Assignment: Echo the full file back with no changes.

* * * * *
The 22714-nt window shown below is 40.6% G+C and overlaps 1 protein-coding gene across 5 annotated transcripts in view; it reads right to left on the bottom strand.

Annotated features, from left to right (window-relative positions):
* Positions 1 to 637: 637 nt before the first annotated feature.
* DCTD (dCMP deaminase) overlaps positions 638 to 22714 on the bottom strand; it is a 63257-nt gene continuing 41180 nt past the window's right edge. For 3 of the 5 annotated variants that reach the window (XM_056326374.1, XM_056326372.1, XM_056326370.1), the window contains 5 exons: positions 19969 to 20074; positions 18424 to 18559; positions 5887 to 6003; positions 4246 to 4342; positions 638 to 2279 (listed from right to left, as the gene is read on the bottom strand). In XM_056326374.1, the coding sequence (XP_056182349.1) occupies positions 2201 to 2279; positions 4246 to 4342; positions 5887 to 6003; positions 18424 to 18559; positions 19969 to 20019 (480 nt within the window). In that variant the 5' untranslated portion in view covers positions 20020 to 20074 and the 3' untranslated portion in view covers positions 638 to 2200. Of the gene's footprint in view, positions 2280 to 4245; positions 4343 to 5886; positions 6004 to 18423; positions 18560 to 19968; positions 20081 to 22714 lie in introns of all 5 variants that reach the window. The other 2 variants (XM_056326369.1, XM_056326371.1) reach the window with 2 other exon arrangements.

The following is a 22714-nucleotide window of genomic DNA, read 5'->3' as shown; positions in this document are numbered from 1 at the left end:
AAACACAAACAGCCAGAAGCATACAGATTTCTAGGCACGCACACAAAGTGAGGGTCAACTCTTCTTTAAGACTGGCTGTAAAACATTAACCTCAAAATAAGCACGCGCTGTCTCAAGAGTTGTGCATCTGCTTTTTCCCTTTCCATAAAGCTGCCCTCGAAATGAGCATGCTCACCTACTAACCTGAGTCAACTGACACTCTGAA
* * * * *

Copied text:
The 22714-nt window shown below is 40.6% G+C and overlaps 1 protein-coding gene across 5 annotated transcripts in view; it reads right to left on the bottom strand.

Annotated features, from left to right (window-relative positions):
* Positions 1 to 637: 637 nt before the first annotated feature.
* DCTD (dCMP deaminase) overlaps positions 638 to 22714 on the bottom strand; it is a 63257-nt gene continuing 41180 nt past the window's right edge. For 3 of the 5 annotated variants that reach the window (XM_056326374.1, XM_056326372.1, XM_056326370.1), the window contains 5 exons: positions 19969 to 20074; positions 18424 to 18559; positions 5887 to 6003; positions 4246 to 4342; positions 638 to 2279 (listed from right to left, as the gene is read on the bottom strand). In XM_056326374.1, the coding sequence (XP_056182349.1) occupies positions 2201 to 2279; positions 4246 to 4342; positions 5887 to 6003; positions 18424 to 18559; positions 19969 to 20019 (480 nt within the window). In that variant the 5' untranslated portion in view covers positions 20020 to 20074 and the 3' untranslated portion in view covers positions 638 to 2200. Of the gene's footprint in view, positions 2280 to 4245; positions 4343 to 5886; positions 6004 to 18423; positions 18560 to 19968; positions 20081 to 22714 lie in introns of all 5 variants that reach the window. The other 2 variants (XM_056326369.1, XM_056326371.1) reach the window with 2 other exon arrangements.

The following is a 22714-nucleotide window of genomic DNA, read 5'->3' as shown; positions in this document are numbered from 1 at the left end:
AAACACAAACAGCCAGAAGCATACAGATTTCTAGGCACGCACACAAAGTGAGGGTCAACTCTTCTTTAAGACTGGCTGTAAAACATTAACCTCAAAATAAGCACGCGCTGTCTCAAGAGTTGTGCATCTGCTTTTTCCCTTTCCATAAAGCTGCCCTCGAAATGAGCATGCTCACCTACTAACCTGAGTCAACTGACACTCTGAA